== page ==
World Rugby has introduced the Head Injury Assessment (HIA) Protocol, a mandatory 10-minute assessment by a doctor to determine whether a player has any symptoms of concussion. If any symptoms are detected, they can’t return to the field. This has changed in the past few years, following a number of cases where players convinced the doctor and officials to allow them to continue to play when they weren’t fit to do so.
Technology can also be used in head injury detection and mitigation. In 2015, an English Premiership Rugby Union team started using a device called the xPatch. This medical device is worn behind a player’s ear to measure the direction and force of any impact sustained to the head. This device allows the team to better understand the forces that players experience and use the data collected to take appropriate protective measures.
“…a pitch-side diagnostics device that analyses saliva samples from players with suspected concussion, is being trialled in the English Rugby Premiership and Championship 2017/18 season”
GPS devices mounted in the back of rugby shirts to track player performance have also been used to measure body impacts. Although not specifically measuring impact to the head, this data can be used with video analysis to determine the likelihood of a head injury occurring.
New Zealand club rugby even experimented with an electronic gum shield containing a gyroscope to calculate the g-forces behind each impact. As the gum shield is the most commonly worn piece of protective gear by rugby players, this seems like an ideal location to introduce technology for medical analysis. The NY Times reported on this study which showed that players sometimes experience forces equivalent to two colliding cars.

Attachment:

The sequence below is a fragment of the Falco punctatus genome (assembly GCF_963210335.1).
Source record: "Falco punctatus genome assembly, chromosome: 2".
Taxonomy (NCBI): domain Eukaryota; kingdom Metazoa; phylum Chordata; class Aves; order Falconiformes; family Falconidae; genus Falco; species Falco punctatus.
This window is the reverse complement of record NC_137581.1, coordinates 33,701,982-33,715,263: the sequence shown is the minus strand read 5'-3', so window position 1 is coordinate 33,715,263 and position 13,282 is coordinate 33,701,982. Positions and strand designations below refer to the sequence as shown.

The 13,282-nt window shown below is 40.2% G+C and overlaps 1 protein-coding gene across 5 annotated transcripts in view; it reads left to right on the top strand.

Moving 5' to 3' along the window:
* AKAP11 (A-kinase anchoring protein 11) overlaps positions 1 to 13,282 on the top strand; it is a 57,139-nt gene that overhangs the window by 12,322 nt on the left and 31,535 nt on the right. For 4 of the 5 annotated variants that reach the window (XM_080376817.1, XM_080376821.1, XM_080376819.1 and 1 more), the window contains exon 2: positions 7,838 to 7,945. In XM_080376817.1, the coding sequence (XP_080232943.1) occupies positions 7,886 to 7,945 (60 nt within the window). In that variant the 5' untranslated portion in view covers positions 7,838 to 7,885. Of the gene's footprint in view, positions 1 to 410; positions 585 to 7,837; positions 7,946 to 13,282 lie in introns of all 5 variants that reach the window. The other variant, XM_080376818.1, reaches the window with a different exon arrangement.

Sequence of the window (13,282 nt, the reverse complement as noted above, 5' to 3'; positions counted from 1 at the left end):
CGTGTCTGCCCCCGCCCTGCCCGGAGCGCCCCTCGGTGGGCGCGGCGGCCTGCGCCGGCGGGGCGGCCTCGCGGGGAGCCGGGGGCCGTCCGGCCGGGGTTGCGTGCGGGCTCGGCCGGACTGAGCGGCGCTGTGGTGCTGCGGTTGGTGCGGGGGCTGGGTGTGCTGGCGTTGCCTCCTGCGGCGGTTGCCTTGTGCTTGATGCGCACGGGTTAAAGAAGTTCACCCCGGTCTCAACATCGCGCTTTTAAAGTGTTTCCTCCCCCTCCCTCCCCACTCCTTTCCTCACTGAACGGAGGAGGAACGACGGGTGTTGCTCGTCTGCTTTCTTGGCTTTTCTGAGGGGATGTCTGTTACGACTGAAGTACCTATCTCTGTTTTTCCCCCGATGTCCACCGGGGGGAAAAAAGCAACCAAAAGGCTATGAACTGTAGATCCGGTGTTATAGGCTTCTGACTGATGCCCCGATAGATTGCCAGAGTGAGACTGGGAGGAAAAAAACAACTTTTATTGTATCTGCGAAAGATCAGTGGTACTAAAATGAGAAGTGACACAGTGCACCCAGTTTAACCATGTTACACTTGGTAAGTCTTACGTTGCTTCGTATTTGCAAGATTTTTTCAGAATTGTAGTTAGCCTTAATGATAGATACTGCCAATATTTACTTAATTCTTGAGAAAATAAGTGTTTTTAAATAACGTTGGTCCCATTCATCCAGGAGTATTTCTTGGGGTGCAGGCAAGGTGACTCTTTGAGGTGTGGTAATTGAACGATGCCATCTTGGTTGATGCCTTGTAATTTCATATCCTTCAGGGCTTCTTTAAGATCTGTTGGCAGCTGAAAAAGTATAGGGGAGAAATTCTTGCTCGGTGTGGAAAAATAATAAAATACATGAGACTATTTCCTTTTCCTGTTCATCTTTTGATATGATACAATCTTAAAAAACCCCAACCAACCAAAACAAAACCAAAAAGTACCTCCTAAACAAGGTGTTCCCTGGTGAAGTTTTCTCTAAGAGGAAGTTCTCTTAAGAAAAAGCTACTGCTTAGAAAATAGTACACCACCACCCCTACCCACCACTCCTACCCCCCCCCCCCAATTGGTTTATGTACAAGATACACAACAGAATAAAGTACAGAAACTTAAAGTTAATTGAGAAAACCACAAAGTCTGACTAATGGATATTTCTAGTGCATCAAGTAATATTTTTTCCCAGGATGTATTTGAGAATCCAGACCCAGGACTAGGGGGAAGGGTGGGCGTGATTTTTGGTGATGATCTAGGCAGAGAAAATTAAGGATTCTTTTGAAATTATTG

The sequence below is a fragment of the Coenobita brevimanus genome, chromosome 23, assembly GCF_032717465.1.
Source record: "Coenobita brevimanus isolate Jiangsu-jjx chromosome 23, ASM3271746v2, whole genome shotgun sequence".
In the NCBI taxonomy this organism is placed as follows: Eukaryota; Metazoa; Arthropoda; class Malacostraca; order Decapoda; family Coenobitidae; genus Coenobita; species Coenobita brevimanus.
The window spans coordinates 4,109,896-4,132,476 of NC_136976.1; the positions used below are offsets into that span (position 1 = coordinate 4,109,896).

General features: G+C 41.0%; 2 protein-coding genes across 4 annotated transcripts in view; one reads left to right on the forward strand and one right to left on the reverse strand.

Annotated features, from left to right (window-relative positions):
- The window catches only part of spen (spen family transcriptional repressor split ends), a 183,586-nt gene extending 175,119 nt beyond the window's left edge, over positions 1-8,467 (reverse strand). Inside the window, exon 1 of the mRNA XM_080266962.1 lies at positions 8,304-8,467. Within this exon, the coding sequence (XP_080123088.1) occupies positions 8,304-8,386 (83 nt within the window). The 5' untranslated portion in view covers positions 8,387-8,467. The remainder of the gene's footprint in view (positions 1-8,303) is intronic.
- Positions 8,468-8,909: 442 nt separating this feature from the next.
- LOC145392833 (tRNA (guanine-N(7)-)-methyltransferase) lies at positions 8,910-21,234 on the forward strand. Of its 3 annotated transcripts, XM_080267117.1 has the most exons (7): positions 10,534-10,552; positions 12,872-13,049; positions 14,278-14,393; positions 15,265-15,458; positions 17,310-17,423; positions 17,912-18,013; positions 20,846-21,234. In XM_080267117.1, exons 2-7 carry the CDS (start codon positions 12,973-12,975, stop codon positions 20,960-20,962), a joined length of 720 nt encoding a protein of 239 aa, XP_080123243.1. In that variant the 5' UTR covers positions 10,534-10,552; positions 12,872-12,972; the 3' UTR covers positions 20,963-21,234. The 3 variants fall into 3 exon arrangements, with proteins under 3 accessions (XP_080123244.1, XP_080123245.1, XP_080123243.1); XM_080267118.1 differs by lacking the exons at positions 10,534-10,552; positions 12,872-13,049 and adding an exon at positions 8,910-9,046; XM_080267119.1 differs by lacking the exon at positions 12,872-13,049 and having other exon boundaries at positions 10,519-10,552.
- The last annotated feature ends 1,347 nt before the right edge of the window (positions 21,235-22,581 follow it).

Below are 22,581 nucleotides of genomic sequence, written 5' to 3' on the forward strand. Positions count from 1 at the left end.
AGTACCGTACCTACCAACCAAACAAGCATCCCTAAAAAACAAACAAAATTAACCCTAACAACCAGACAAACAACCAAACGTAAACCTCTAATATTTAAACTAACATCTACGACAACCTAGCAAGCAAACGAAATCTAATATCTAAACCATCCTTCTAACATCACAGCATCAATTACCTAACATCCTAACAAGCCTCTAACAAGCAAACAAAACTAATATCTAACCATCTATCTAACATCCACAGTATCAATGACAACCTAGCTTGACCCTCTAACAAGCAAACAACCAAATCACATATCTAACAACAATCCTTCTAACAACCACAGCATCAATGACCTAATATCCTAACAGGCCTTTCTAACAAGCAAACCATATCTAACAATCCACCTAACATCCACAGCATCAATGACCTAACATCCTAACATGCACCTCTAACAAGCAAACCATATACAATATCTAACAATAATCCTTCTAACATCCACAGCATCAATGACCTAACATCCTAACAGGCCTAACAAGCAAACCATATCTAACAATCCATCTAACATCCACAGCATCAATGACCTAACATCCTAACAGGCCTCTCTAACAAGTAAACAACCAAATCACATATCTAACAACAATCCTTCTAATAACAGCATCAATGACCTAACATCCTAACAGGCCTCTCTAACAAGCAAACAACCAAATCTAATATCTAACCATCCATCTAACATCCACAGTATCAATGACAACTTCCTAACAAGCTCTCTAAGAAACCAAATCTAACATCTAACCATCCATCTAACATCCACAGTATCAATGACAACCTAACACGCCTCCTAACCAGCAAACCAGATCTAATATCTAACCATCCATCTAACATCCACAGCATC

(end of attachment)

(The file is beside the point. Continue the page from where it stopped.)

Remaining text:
Early detection of concussion seem to play a key role in all sports; especially in rugby and American football where high impact is an integral part of the sport. If a player gets a concussion and it can be detected before they re-enter the field of play, they can be taken out of the game to fully recover. This eliminates the chance of players suffering from second-impact syndrome (where a second concussion occurs before the brain has fully recovered from the first one, potentially causing catastrophic swelling, paralysis or fatality).
The University of Birmingham identified molecules in saliva believed to act as biomarkers, indicating whether the brain suffered from injury. This could be an important breakthrough in early detection of concussion. A pitch-side diagnostics device that analyses saliva samples from players with suspected concussion is being trialled in the English Rugby Premiership and Championship 2017/18 season. The initiative is backed by the Rugby Football Union (RFU), Premiership Rugby and Rugby Players’ Association (RPA) as a potentially significant development for players’ wellbeing.
Head injury is a major and growing concern for anyone involved in such high-impact sports. While there are studies – both published and ongoing – establishing the impact of concussion on players, there are mixed signals coming from the governing bodies of these sports. The NFL only publicly acknowledged the connection between football, concussion and CTE in 2016, despite evidence that they were investigating the link as far back as 1997.
The NFL and World Rugby both have rules to prevent head contact, mitigating the risk of injury. However, their individual equipment laws mean they have differing approaches to personal protective equipment (PPE). With the NFL promoting the development of injury-preventing technologies, World Rugby seems more willing to allow the team and leagues to come up with their own analysis and solutions.